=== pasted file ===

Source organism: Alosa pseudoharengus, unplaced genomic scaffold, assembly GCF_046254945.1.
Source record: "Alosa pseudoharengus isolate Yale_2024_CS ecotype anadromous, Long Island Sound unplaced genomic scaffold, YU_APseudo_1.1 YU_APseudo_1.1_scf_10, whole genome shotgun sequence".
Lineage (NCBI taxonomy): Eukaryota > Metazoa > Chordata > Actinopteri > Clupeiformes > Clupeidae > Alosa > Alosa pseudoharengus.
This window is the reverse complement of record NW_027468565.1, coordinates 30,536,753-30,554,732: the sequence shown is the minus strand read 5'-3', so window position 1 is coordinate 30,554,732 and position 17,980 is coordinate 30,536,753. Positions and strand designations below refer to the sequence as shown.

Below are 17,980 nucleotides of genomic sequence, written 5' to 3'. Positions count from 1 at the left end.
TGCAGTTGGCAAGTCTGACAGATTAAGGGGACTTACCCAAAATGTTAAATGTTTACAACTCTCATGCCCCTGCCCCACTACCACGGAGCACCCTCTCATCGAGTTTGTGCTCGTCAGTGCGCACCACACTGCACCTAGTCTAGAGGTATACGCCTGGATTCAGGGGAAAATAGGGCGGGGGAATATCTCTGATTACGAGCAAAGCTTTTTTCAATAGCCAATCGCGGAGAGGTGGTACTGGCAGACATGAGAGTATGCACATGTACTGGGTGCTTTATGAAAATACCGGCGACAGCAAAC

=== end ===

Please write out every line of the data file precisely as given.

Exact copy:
Source organism: Alosa pseudoharengus, unplaced genomic scaffold, assembly GCF_046254945.1.
Source record: "Alosa pseudoharengus isolate Yale_2024_CS ecotype anadromous, Long Island Sound unplaced genomic scaffold, YU_APseudo_1.1 YU_APseudo_1.1_scf_10, whole genome shotgun sequence".
Lineage (NCBI taxonomy): Eukaryota > Metazoa > Chordata > Actinopteri > Clupeiformes > Clupeidae > Alosa > Alosa pseudoharengus.
This window is the reverse complement of record NW_027468565.1, coordinates 30,536,753-30,554,732: the sequence shown is the minus strand read 5'-3', so window position 1 is coordinate 30,554,732 and position 17,980 is coordinate 30,536,753. Positions and strand designations below refer to the sequence as shown.

Below are 17,980 nucleotides of genomic sequence, written 5' to 3'. Positions count from 1 at the left end.
TGCAGTTGGCAAGTCTGACAGATTAAGGGGACTTACCCAAAATGTTAAATGTTTACAACTCTCATGCCCCTGCCCCACTACCACGGAGCACCCTCTCATCGAGTTTGTGCTCGTCAGTGCGCACCACACTGCACCTAGTCTAGAGGTATACGCCTGGATTCAGGGGAAAATAGGGCGGGGGAATATCTCTGATTACGAGCAAAGCTTTTTTCAATAGCCAATCGCGGAGAGGTGGTACTGGCAGACATGAGAGTATGCACATGTACTGGGTGCTTTATGAAAATACCGGCGACAGCAAAC